Mosquitoes are the world’s most dangerous animal, but monitoring efforts can bring early warning of potential disease outbreaks. With the GLOBE Observer app, citizen scientists can report potential mosquito habitat and the presence of mosquito larvae. Paired with satellite observations of temperature, water and vegetation, scientists can forecast a communities’ risk of mosquito-borne diseases.
Integrate Mosquito Habitat Mapper into your programming by conducting a mosquito habitat audit around your facility or playing a fun game of mosquito-themed bingo.
(Carts - Presentations - Classes)
Get hands-on education and engagement with this scientific twist on the foldable "fortune teller"
(Carts - Classes)
Help establish a mosquito "surveillance network" by building mosquito traps with inexpensive supplies
Familiarize participants with the wide variety of habitats used by container mosquitoes.
Find activities to integrate into carts, demonstrations, classes and more.
Add books, videos and presentations to your program.
Promote your program with these resources and give visitors something to bring home.
Why should I monitor mosquitoes? Do I have to do all the steps? What diseases do mosquitoes carry? Are mosquitoes dangerous? Is it safe to monitor mosquitoes? How do I protect myself from mosquitoes? Is there only one kind of mosquito? What are the stages of the mosquito life cycle? When am I most likely going to see mosquitoes? Where do mosquitoes live? What do scientists do with my observations? How do scientists use satellites to study mosquitoes?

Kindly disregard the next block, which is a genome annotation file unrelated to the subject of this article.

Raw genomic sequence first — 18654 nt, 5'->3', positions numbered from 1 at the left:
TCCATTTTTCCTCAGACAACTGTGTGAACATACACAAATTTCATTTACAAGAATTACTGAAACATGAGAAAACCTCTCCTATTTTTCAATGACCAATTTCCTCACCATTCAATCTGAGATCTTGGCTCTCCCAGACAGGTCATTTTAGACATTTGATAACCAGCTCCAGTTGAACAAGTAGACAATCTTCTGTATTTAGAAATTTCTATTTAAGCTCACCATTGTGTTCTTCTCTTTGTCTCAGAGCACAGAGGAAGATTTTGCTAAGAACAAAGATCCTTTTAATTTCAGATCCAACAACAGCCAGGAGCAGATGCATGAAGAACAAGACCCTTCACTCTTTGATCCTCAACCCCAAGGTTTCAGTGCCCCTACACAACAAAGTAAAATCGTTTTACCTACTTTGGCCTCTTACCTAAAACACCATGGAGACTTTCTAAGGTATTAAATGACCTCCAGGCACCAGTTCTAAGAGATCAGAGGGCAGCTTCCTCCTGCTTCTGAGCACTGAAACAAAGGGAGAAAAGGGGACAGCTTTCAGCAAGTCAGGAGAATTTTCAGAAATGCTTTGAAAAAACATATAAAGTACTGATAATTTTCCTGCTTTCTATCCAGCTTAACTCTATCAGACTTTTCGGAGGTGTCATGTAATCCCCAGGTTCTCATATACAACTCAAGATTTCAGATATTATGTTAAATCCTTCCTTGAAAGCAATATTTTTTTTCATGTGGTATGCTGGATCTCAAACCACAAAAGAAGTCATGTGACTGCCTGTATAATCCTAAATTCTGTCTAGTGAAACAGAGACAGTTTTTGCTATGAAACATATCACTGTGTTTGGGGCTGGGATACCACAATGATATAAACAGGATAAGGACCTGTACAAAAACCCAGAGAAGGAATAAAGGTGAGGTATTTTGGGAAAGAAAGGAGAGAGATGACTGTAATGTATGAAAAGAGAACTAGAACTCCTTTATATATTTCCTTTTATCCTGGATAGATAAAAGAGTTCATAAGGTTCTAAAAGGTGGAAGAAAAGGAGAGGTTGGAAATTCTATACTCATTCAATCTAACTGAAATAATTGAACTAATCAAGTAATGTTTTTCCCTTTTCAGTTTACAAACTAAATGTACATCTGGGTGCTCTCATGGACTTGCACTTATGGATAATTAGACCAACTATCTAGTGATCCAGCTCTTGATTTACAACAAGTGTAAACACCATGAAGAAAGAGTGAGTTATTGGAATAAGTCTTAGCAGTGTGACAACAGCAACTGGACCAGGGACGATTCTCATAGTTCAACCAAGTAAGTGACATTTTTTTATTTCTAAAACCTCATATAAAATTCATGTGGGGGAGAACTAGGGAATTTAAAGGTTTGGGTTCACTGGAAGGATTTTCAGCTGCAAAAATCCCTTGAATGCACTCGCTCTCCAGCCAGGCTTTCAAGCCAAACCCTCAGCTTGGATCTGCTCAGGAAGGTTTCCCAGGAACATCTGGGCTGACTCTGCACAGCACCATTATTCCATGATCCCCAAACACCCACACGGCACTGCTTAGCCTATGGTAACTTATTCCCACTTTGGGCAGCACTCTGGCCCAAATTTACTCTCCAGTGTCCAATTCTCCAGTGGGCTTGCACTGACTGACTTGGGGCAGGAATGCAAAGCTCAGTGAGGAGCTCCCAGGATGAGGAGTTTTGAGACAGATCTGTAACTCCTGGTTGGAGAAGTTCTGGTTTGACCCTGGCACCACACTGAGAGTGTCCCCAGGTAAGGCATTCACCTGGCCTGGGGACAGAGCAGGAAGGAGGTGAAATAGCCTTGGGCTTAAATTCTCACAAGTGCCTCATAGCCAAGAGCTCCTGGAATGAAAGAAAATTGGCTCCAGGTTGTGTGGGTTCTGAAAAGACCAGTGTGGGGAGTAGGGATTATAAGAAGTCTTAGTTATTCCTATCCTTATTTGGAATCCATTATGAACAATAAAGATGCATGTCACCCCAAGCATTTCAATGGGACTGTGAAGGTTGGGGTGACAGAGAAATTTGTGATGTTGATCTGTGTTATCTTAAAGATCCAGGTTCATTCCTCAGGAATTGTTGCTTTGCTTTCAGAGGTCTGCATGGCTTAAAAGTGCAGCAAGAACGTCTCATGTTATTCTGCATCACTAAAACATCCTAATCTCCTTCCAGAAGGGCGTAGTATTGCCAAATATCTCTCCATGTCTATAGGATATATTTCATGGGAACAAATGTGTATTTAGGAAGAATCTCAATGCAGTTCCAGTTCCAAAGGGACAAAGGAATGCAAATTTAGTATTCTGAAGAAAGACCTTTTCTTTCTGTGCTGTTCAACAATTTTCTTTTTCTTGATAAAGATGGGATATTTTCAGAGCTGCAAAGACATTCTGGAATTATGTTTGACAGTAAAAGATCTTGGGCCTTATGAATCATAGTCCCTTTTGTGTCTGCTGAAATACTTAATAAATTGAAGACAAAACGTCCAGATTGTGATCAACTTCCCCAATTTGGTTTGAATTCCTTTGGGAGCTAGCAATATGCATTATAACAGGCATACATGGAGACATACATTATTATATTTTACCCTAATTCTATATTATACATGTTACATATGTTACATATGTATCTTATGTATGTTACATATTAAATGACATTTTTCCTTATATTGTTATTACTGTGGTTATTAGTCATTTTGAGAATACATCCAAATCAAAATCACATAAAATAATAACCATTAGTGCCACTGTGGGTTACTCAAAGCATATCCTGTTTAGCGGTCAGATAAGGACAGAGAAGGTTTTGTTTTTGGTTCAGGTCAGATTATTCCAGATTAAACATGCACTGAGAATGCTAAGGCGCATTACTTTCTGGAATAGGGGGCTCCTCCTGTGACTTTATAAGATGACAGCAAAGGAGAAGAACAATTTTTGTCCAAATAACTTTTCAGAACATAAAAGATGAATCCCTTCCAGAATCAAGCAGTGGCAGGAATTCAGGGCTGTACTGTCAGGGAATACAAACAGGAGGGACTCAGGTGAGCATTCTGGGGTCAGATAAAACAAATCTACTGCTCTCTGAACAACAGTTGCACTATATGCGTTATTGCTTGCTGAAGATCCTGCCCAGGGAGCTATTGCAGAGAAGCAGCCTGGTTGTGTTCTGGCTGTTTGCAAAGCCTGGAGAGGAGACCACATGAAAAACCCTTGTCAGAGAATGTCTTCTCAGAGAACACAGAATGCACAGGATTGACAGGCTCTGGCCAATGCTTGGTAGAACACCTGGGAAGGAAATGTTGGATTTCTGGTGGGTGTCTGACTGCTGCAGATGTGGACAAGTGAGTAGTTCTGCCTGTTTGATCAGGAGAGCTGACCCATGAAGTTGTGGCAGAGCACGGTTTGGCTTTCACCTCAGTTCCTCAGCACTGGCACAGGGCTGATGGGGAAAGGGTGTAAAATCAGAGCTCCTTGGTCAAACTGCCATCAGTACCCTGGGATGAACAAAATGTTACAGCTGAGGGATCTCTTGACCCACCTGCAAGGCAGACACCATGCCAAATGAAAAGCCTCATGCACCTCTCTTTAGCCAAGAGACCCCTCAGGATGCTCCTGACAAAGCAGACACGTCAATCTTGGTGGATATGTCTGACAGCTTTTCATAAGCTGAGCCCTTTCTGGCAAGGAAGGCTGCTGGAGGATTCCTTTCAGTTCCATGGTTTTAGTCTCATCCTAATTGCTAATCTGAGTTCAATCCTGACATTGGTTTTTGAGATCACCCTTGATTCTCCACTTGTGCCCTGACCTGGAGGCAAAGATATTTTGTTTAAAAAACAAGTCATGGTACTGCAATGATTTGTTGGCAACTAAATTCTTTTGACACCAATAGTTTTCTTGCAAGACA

Be prepared for participant questions with these handy mosquito FAQs.
While mosquito larvae are harmless, adult mosquitoes may be present. Female mosquitoes bite and can potentially transmit disease. Ask participants to wear long sleeves and apply insect repellant. Protect yourself and participants from contaminated water sources by providing gloves and safety goggles. Trash, like water bottles and plastic bags, can become mosquito habitat when they collect water. If your participants will be cleaning up trash, provide gloves and trash grabbers. Remind participants that they should not handle any trash that appears unsafe.
Scout out potential habitats a few days prior to your program. If you are having trouble finding potential habitats at your site, consider setting a mosquito larvae trap. Only collect samples and eliminate habitats in areas where you have permission to do so.
If identifying larvae, move the sample inside, where participants are less likely to encounter adult mosquitoes. Practice identifying larva and using the clip-on microscope prior to your program. Encourage participants to do their best at larvae identification, but remind them that researchers can consult the original photos to verify identification.
Determine the internet connectivity of your location. If you are providing devices, ensure that the app is downloaded and updated prior to the program. If participants will be using their own devices, ensure that they will have internet access or ask them to download the app prior to their arrival.
Sharing the app on a smartphone is fine for individual interactions, but you may wish to use a tablet with groups so that everyone can see what's on the screen. Ask for volunteers to complete each step so that everyone gets a chance to contribute to the observation.
Be sure the app is allowed to access location services; otherwise, any attempted data entries will not go through.
Clouds carry water over great distances. This water, in the form of precipitation, affects both land cover and mosquito habitat.
< Land Cover Mosquitoes >
This section will feature a scientist who uses GLOBE Observer Mosquito Habitat Mapper data.
This section will feature a satellite image, along with an explanation of how citizen science data helps us study mosquito habitat.